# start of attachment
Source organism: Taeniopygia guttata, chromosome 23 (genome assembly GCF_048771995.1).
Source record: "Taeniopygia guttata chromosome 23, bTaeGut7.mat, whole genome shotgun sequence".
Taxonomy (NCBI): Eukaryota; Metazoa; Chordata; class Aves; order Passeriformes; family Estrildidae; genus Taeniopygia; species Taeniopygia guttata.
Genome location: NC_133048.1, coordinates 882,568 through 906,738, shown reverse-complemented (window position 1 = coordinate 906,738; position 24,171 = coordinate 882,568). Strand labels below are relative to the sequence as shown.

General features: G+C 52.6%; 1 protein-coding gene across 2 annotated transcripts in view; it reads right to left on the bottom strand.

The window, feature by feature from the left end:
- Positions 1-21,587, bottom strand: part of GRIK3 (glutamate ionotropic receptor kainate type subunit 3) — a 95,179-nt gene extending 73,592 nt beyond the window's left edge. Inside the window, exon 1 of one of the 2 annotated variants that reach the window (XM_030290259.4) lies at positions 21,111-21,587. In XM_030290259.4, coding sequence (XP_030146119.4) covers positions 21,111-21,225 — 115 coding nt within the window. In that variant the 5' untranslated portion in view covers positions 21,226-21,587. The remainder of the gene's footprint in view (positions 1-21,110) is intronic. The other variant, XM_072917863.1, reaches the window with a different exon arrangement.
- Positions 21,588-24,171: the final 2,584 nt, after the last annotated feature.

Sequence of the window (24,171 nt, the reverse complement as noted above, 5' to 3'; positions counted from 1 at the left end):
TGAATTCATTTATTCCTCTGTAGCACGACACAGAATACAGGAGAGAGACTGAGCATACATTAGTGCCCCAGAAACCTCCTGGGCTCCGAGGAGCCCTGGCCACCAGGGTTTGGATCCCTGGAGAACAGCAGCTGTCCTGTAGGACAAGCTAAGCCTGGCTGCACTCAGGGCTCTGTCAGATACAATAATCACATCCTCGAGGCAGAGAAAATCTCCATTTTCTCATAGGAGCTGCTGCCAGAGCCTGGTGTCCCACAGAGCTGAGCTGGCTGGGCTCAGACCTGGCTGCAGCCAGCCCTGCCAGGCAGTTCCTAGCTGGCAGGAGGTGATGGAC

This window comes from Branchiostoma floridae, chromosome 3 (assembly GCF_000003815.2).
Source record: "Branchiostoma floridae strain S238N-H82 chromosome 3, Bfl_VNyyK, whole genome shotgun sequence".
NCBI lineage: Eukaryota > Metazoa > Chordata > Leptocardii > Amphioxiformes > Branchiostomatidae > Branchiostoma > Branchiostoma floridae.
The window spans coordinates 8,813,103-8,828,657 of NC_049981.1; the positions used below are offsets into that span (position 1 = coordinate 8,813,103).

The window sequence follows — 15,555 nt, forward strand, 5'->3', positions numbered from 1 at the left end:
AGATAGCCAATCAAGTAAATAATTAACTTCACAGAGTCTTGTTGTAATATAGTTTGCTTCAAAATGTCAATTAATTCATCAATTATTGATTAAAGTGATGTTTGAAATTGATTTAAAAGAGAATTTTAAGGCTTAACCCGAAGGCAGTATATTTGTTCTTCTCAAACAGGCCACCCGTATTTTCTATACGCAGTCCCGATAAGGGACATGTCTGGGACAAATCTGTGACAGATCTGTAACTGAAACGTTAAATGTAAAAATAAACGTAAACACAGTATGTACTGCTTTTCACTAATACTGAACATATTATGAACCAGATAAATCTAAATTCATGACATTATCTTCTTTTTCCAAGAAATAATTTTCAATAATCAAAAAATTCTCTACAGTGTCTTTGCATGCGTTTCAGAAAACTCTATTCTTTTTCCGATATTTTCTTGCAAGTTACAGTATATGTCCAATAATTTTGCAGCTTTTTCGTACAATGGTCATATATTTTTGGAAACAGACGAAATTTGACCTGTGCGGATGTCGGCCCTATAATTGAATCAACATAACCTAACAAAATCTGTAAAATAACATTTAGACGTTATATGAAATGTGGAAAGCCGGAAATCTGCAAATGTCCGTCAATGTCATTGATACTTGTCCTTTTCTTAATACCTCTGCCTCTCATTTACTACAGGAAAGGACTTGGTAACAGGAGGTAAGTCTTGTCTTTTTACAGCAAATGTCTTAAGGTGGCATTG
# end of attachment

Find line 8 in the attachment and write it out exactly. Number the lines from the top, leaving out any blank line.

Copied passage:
- Positions 21,588-24,171: the final 2,584 nt, after the last annotated feature.